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“A fantastic way to spend New Year’s Eve.”

Tanya Jones -

“A fantastic way to spend New Year’s Eve.”

Celebrating with a beloved family?  Making plans to bring about a better world?  Kissing a stranger in Trafalgar Square?  Playing the new board games you got for Christmas?  Getting smashed with a couple of mates?


No, none of these.  According to John Egan, a director of Shell E&P Ireland, his New Year was made by watching the intense flaring of the first gas to be commercially produced at the company’s Corrib plant.  After a fifteen-year-long hardworking and heartbreaking campaign by local people against this destructive and entirely unnecessary development, final operating consent was granted by the Irish government on 29th December.  It was a sad day for all of us who have watched and supported the Shell to Sea campaign and for everyone, across the world, who wants to see a clean, safe and democratic future.

But it was most bitter of all for the people who live around Ballinaboy in County Mayo, who saw, within three days of the consent, more of Shell’s assurances being broken.  As the Irish Times reports:

‘Residents in the areas around Ballinaboy have witnessed flaring since November 2014, during testing of the system with gas from the existing network.

However, Aughoose farmer Gerry Bourke, who lives about a mile from the Ballinaboy plant, said that there was “nothing normal” about Thursday night’s flaring, and said it was far more intensive and extensive than previously witnessed.

He said it “lit up the sky” and was accompanied by a “low loud rumble like a supersonic boom”.

Diane Taylor, who lives in Glengad, said she would not normally have had a view of the test flaring at the Ballinaboy stack from her home, but witnessed the New Year’s Eve incident which she described as “frightening”.

“The sky over Broadhaven Bay was pure orange, and it seemed as if thick smoke was billowing over the hill behind me,” she said. “It looked like the hill over by Pollathomas was on fire.

“It was about 8.15pm, and I opened the door and could smell smoke which would burn your nose, so I came right back inside,” Ms Taylor said. She estimated it lasted for about a half hour to 45 minutes.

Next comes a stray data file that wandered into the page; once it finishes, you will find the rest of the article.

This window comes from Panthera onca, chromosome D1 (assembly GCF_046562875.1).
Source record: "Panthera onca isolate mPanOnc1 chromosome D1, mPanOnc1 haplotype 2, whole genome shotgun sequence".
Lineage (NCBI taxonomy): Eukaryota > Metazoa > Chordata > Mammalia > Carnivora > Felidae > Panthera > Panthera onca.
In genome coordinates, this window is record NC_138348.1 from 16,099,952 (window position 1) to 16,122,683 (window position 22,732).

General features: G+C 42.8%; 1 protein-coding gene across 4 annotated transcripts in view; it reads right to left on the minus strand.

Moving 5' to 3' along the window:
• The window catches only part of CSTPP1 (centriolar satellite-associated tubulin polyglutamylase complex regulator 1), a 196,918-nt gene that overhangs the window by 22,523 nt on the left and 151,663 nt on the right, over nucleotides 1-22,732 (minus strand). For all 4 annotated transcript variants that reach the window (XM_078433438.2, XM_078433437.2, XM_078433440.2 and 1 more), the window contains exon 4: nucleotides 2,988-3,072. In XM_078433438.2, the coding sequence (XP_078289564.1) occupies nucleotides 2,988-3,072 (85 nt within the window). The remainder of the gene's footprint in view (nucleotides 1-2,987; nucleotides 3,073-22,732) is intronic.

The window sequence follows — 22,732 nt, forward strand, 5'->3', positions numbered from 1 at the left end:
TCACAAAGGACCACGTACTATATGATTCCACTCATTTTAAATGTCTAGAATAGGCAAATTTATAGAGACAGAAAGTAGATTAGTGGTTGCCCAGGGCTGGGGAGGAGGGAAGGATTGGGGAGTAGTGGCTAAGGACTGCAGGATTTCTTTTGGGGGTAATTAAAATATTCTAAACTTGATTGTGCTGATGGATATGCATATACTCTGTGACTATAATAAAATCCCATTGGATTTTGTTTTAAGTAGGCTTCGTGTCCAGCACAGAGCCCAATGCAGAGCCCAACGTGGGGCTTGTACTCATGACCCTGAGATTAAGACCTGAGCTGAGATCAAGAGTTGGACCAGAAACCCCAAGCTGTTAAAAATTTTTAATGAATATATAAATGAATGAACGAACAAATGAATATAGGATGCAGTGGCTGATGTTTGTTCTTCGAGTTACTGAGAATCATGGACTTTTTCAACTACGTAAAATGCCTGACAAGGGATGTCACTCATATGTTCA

Ms Taylor and neighbours subscribe to a text alert system, which Shell has invited residents to register for.

The company issued an alert on Wednesday which stated that “the valves which control the well out at the Corrib field have now been opened up” and “as part of normal start-up activities, please expect some flaring over the next 48 hours”.

Mr Bourke said he had also received this text, but it gave no indication of the extent.

“If this is normal, as Shell is saying, I don’t want to live like this,” he said.’

 But for John Egan it was an ‘extraordinary sight’, so good that he filmed himself in front of the flaring, and posted the video on YouTube.  Until, that is, someone decided it wasn’t such good PR after all (gas flaring is, apart from the damage to health and the immediate environment, a significant contributor to climate change) and took the video down again yesterday.

Perhaps he should have known better, for Mr Egan is no stranger to the camera.  Before being recruited by Shell, he was a BBC and RTE journalist, and in 1999 recorded this positive piece about a brave community coming together to protect itself from exploitation by big business, after the tragic, unjust and corporate-linked judicial killing of one of their leaders.  The community was in Nigeria, the murdered campaigner was Ken Saro-Wiwa, and yes, the corporation was Shell.  As Mr Egan wrote at the time:

“For decades, incredible wealth has poured out of this Delta in the form of oil. Yet far from enriching their lives, oil has had a negative impact on most people here. Frequent spillages have devastated fish stocks, and the practice of “flaring off” excess gas, has damaged many peoples’ health. Now forty years after oil was first discovered in Nigeria, the people of the Delta are growning increasingly restive.

Ever since the hanging of Ken Saro-Wiwa and eight other activists in 1995, this region has been seething with anger. Saro-Wiwa had been fighting against environmental degradation of his native Ogoniland by the Shell oil company. But now the dispute has spread far beyond the small area of the Ogoni people to a vast swathe of the Delta, occupied by scores of different ethnic groups, and the focus of people’s anger is not just the environment, but the unequal sharing-out of oil wealth.”


Posted Date: 
4 January 2016